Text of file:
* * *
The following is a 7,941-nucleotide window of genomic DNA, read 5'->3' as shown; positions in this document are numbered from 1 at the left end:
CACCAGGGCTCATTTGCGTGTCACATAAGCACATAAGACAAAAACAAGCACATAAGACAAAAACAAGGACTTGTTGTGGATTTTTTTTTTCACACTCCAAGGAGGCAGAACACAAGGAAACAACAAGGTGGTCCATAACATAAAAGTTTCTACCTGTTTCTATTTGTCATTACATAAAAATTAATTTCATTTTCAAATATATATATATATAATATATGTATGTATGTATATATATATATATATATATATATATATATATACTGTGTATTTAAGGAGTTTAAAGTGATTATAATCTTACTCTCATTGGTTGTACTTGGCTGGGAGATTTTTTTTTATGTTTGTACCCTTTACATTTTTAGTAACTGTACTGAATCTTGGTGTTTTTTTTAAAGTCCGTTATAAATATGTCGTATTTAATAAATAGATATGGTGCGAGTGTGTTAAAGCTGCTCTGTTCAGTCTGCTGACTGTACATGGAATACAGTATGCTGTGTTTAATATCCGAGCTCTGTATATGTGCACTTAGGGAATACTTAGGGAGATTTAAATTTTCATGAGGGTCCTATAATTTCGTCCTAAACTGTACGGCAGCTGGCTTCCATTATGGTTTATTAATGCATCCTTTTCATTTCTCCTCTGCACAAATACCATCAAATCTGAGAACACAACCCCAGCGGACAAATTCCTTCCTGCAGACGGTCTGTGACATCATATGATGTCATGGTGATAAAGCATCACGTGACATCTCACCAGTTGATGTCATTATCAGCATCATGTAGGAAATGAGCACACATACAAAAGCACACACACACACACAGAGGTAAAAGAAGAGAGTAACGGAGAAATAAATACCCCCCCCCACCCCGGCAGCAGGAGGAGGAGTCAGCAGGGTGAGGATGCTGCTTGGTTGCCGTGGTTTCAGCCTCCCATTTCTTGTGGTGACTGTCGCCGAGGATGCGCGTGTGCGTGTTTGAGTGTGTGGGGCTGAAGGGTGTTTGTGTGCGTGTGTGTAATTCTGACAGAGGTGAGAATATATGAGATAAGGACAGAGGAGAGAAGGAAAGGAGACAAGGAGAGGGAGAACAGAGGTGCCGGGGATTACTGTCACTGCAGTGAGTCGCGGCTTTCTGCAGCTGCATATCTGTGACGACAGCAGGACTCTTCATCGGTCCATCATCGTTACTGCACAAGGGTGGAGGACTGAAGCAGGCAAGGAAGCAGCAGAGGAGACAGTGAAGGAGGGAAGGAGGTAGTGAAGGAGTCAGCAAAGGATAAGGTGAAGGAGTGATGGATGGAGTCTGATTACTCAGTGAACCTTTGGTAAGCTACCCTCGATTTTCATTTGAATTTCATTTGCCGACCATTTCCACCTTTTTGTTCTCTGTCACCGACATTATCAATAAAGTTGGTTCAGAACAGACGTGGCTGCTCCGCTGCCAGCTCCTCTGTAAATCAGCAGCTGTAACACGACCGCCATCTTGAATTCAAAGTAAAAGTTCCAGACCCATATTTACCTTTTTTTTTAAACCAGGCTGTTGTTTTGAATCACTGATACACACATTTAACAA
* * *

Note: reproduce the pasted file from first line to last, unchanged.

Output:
The following is a 7,941-nucleotide window of genomic DNA, read 5'->3' as shown; positions in this document are numbered from 1 at the left end:
CACCAGGGCTCATTTGCGTGTCACATAAGCACATAAGACAAAAACAAGCACATAAGACAAAAACAAGGACTTGTTGTGGATTTTTTTTTTCACACTCCAAGGAGGCAGAACACAAGGAAACAACAAGGTGGTCCATAACATAAAAGTTTCTACCTGTTTCTATTTGTCATTACATAAAAATTAATTTCATTTTCAAATATATATATATATAATATATGTATGTATGTATATATATATATATATATATATATATATATATACTGTGTATTTAAGGAGTTTAAAGTGATTATAATCTTACTCTCATTGGTTGTACTTGGCTGGGAGATTTTTTTTTATGTTTGTACCCTTTACATTTTTAGTAACTGTACTGAATCTTGGTGTTTTTTTTAAAGTCCGTTATAAATATGTCGTATTTAATAAATAGATATGGTGCGAGTGTGTTAAAGCTGCTCTGTTCAGTCTGCTGACTGTACATGGAATACAGTATGCTGTGTTTAATATCCGAGCTCTGTATATGTGCACTTAGGGAATACTTAGGGAGATTTAAATTTTCATGAGGGTCCTATAATTTCGTCCTAAACTGTACGGCAGCTGGCTTCCATTATGGTTTATTAATGCATCCTTTTCATTTCTCCTCTGCACAAATACCATCAAATCTGAGAACACAACCCCAGCGGACAAATTCCTTCCTGCAGACGGTCTGTGACATCATATGATGTCATGGTGATAAAGCATCACGTGACATCTCACCAGTTGATGTCATTATCAGCATCATGTAGGAAATGAGCACACATACAAAAGCACACACACACACACAGAGGTAAAAGAAGAGAGTAACGGAGAAATAAATACCCCCCCCCACCCCGGCAGCAGGAGGAGGAGTCAGCAGGGTGAGGATGCTGCTTGGTTGCCGTGGTTTCAGCCTCCCATTTCTTGTGGTGACTGTCGCCGAGGATGCGCGTGTGCGTGTTTGAGTGTGTGGGGCTGAAGGGTGTTTGTGTGCGTGTGTGTAATTCTGACAGAGGTGAGAATATATGAGATAAGGACAGAGGAGAGAAGGAAAGGAGACAAGGAGAGGGAGAACAGAGGTGCCGGGGATTACTGTCACTGCAGTGAGTCGCGGCTTTCTGCAGCTGCATATCTGTGACGACAGCAGGACTCTTCATCGGTCCATCATCGTTACTGCACAAGGGTGGAGGACTGAAGCAGGCAAGGAAGCAGCAGAGGAGACAGTGAAGGAGGGAAGGAGGTAGTGAAGGAGTCAGCAAAGGATAAGGTGAAGGAGTGATGGATGGAGTCTGATTACTCAGTGAACCTTTGGTAAGCTACCCTCGATTTTCATTTGAATTTCATTTGCCGACCATTTCCACCTTTTTGTTCTCTGTCACCGACATTATCAATAAAGTTGGTTCAGAACAGACGTGGCTGCTCCGCTGCCAGCTCCTCTGTAAATCAGCAGCTGTAACACGACCGCCATCTTGAATTCAAAGTAAAAGTTCCAGACCCATATTTACCTTTTTTTTTAAACCAGGCTGTTGTTTTGAATCACTGATACACACATTTAACAA